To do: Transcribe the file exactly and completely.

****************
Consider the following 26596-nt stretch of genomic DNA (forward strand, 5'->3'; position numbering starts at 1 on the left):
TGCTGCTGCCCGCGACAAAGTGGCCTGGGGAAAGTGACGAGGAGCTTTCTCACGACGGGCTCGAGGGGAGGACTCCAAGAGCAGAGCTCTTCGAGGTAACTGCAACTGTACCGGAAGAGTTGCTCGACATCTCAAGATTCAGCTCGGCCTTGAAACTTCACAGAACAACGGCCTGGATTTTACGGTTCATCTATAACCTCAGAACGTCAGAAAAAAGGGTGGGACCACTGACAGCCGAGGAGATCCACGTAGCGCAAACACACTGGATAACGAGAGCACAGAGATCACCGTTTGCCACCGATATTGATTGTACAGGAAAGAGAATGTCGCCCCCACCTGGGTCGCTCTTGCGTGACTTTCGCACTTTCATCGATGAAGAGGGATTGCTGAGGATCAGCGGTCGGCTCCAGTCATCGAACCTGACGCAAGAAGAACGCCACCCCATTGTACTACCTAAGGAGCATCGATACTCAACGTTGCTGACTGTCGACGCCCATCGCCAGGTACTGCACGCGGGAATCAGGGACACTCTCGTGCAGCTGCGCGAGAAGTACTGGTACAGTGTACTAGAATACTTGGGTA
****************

Consider the following 26596-nt stretch of genomic DNA (forward strand, 5'->3'; position numbering starts at 1 on the left):
TGCTGCTGCCCGCGACAAAGTGGCCTGGGGAAAGTGACGAGGAGCTTTCTCACGACGGGCTCGAGGGGAGGACTCCAAGAGCAGAGCTCTTCGAGGTAACTGCAACTGTACCGGAAGAGTTGCTCGACATCTCAAGATTCAGCTCGGCCTTGAAACTTCACAGAACAACGGCCTGGATTTTACGGTTCATCTATAACCTCAGAACGTCAGAAAAAAGGGTGGGACCACTGACAGCCGAGGAGATCCACGTAGCGCAAACACACTGGATAACGAGAGCACAGAGATCACCGTTTGCCACCGATATTGATTGTACAGGAAAGAGAATGTCGCCCCCACCTGGGTCGCTCTTGCGTGACTTTCGCACTTTCATCGATGAAGAGGGATTGCTGAGGATCAGCGGTCGGCTCCAGTCATCGAACCTGACGCAAGAAGAACGCCACCCCATTGTACTACCTAAGGAGCATCGATACTCAACGTTGCTGACTGTCGACGCCCATCGCCAGGTACTGCACGCGGGAATCAGGGACACTCTCGTGCAGCTGCGCGAGAAGTACTGGTACAGTGTACTAGAATACTTGGGTA